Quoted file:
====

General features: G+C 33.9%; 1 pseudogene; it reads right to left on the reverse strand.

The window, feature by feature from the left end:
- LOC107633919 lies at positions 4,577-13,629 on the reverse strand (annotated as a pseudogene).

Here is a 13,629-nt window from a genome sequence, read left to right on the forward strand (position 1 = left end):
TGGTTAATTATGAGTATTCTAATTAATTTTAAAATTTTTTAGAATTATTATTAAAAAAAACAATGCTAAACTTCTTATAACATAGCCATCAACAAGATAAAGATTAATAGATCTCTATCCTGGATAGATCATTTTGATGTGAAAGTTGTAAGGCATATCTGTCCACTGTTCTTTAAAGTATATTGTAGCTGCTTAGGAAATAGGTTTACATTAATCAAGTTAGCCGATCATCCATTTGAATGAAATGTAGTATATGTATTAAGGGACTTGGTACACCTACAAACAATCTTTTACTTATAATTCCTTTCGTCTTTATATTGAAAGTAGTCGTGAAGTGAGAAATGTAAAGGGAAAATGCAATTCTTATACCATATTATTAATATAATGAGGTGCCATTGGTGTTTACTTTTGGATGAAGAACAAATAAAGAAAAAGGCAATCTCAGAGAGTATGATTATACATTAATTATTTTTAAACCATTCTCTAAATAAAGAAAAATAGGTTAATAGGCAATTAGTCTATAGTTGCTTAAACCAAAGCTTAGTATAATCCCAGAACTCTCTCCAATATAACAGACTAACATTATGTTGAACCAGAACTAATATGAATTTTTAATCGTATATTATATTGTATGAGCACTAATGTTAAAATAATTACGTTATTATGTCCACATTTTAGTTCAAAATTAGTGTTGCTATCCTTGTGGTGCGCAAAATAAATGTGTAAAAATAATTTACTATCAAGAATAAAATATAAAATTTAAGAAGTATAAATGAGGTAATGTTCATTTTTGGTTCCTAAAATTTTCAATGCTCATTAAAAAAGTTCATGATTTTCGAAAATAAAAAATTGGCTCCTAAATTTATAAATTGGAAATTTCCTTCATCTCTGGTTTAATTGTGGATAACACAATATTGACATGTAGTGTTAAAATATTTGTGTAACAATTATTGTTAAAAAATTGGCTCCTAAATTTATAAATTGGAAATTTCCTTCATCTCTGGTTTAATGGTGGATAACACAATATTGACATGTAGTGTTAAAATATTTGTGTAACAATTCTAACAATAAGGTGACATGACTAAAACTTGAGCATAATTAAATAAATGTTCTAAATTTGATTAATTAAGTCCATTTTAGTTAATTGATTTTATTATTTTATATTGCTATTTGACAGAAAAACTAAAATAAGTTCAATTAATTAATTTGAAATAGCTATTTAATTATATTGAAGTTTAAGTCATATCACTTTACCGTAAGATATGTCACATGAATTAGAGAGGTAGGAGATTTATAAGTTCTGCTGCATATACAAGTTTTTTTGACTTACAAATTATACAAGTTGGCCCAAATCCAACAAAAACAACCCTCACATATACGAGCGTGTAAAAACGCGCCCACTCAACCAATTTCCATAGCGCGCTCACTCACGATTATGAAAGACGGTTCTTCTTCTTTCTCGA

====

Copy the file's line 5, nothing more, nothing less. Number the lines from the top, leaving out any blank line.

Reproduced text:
TGGTTAATTATGAGTATTCTAATTAATTTTAAAATTTTTTAGAATTATTATTAAAAAAAACAATGCTAAACTTCTTATAACATAGCCATCAACAAGATAAAGATTAATAGATCTCTATCCTGGATAGATCATTTTGATGTGAAAGTTGTAAGGCATATCTGTCCACTGTTCTTTAAAGTATATTGTAGCTGCTTAGGAAATAGGTTTACATTAATCAAGTTAGCCGATCATCCATTTGAATGAAATGTAGTATATGTATTAAGGGACTTGGTACACCTACAAACAATCTTTTACTTATAATTCCTTTCGTCTTTATATTGAAAGTAGTCGTGAAGTGAGAAATGTAAAGGGAAAATGCAATTCTTATACCATATTATTAATATAATGAGGTGCCATTGGTGTTTACTTTTGGATGAAGAACAAATAAAGAAAAAGGCAATCTCAGAGAGTATGATTATACATTAATTATTTTTAAACCATTCTCTAAATAAAGAAAAATAGGTTAATAGGCAATTAGTCTATAGTTGCTTAAACCAAAGCTTAGTATAATCCCAGAACTCTCTCCAATATAACAGACTAACATTATGTTGAACCAGAACTAATATGAATTTTTAATCGTATATTATATTGTATGAGCACTAATGTTAAAATAATTACGTTATTATGTCCACATTTTAGTTCAAAATTAGTGTTGCTATCCTTGTGGTGCGCAAAATAAATGTGTAAAAATAATTTACTATCAAGAATAAAATATAAAATTTAAGAAGTATAAATGAGGTAATGTTCATTTTTGGTTCCTAAAATTTTCAATGCTCATTAAAAAAGTTCATGATTTTCGAAAATAAAAAATTGGCTCCTAAATTTATAAATTGGAAATTTCCTTCATCTCTGGTTTAATTGTGGATAACACAATATTGACATGTAGTGTTAAAATATTTGTGTAACAATTATTGTTAAAAAATTGGCTCCTAAATTTATAAATTGGAAATTTCCTTCATCTCTGGTTTAATGGTGGATAACACAATATTGACATGTAGTGTTAAAATATTTGTGTAACAATTCTAACAATAAGGTGACATGACTAAAACTTGAGCATAATTAAATAAATGTTCTAAATTTGATTAATTAAGTCCATTTTAGTTAATTGATTTTATTATTTTATATTGCTATTTGACAGAAAAACTAAAATAAGTTCAATTAATTAATTTGAAATAGCTATTTAATTATATTGAAGTTTAAGTCATATCACTTTACCGTAAGATATGTCACATGAATTAGAGAGGTAGGAGATTTATAAGTTCTGCTGCATATACAAGTTTTTTTGACTTACAAATTATACAAGTTGGCCCAAATCCAACAAAAACAACCCTCACATATACGAGCGTGTAAAAACGCGCCCACTCAACCAATTTCCATAGCGCGCTCACTCACGATTATGAAAGACGGTTCTTCTTCTTTCTCGA